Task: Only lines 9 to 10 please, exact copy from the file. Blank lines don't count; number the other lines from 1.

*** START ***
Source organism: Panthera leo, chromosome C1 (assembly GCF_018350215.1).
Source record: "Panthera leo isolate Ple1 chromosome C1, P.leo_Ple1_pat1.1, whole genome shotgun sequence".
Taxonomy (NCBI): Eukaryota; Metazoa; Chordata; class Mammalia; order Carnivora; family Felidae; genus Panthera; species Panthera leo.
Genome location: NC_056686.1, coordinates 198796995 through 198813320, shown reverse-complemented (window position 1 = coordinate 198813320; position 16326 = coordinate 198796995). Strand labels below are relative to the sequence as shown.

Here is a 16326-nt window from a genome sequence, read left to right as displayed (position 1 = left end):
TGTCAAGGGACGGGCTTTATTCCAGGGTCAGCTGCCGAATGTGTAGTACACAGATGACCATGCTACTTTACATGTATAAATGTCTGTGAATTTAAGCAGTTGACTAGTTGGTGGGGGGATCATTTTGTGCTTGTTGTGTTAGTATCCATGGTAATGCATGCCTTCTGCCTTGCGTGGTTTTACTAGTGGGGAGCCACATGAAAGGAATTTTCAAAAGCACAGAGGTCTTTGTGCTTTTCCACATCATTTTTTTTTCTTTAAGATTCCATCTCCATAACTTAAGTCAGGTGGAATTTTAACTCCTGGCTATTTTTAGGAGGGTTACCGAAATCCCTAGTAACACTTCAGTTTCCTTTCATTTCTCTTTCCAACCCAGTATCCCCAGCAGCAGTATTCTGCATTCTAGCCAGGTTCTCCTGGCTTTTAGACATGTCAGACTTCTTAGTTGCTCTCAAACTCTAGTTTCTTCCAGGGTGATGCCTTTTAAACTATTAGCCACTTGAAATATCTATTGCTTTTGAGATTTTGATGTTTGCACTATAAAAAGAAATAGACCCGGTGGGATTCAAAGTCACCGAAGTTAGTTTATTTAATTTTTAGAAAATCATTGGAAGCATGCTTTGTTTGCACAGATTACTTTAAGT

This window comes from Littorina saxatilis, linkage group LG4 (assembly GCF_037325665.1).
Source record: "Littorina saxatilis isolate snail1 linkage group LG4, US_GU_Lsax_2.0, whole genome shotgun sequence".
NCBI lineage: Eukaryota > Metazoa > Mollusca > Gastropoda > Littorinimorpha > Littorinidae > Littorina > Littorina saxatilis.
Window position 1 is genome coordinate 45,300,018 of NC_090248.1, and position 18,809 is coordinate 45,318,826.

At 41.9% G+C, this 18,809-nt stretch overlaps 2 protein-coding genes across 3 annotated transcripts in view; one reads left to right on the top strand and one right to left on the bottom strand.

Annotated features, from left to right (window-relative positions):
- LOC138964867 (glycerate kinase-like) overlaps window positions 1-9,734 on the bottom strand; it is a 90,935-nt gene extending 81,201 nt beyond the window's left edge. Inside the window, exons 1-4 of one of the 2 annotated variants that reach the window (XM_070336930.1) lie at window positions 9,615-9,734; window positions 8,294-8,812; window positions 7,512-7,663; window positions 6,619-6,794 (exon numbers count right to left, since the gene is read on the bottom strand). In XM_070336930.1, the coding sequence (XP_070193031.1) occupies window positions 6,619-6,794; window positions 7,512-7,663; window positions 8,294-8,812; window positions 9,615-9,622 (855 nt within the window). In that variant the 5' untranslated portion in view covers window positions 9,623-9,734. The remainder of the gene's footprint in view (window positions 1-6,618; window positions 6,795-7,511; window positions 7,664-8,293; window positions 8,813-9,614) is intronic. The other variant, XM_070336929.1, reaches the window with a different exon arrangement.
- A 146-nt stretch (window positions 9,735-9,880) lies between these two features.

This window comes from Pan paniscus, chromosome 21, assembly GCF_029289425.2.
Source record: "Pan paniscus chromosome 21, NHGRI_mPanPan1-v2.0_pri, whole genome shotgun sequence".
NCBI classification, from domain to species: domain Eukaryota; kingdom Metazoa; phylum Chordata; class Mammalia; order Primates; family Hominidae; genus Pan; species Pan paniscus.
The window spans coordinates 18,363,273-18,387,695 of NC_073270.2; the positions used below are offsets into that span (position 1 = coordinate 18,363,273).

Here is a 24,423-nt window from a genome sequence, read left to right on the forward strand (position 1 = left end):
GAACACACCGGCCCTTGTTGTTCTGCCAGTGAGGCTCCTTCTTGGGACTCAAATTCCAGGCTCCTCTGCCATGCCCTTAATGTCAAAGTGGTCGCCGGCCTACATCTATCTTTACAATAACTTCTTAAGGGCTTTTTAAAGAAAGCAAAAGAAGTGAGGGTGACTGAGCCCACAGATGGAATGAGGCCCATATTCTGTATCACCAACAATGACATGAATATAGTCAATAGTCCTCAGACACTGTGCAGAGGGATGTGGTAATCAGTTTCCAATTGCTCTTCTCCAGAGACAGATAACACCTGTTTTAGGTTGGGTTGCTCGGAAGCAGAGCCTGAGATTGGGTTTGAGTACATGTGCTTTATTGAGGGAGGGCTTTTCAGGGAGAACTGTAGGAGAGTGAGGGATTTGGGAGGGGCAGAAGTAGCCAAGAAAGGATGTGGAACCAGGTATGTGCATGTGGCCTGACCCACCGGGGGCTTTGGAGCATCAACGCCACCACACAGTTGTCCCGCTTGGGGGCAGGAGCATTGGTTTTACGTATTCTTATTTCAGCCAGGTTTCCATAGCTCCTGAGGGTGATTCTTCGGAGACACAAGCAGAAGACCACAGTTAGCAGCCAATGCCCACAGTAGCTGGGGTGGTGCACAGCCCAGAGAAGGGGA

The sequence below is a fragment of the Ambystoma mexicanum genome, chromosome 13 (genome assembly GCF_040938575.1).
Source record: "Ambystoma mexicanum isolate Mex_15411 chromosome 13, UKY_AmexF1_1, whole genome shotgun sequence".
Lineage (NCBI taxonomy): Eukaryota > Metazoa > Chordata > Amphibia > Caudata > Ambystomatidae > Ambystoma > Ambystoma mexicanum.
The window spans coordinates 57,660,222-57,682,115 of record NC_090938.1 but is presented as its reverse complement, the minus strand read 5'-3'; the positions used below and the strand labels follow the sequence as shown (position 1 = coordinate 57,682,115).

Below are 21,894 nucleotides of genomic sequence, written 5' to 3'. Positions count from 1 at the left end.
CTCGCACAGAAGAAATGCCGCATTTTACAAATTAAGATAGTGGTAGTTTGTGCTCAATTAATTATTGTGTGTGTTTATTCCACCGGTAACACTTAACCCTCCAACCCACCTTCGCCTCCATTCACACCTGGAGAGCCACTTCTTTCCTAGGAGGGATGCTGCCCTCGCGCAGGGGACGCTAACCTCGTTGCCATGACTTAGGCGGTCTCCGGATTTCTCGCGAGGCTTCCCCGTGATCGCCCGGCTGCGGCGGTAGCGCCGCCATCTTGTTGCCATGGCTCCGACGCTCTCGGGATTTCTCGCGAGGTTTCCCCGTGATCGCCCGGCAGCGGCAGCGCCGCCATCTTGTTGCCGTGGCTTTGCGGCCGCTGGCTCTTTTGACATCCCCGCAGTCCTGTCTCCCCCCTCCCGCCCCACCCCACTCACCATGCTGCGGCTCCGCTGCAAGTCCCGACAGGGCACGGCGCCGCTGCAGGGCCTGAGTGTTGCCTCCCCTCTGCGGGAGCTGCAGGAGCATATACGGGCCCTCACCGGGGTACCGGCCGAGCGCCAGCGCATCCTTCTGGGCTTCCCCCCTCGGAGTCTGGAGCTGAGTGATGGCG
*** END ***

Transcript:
NCBI lineage: Eukaryota > Metazoa > Mollusca > Gastropoda > Littorinimorpha > Littorinidae > Littorina > Littorina saxatilis.
Window position 1 is genome coordinate 45,300,018 of NC_090248.1, and position 18,809 is coordinate 45,318,826.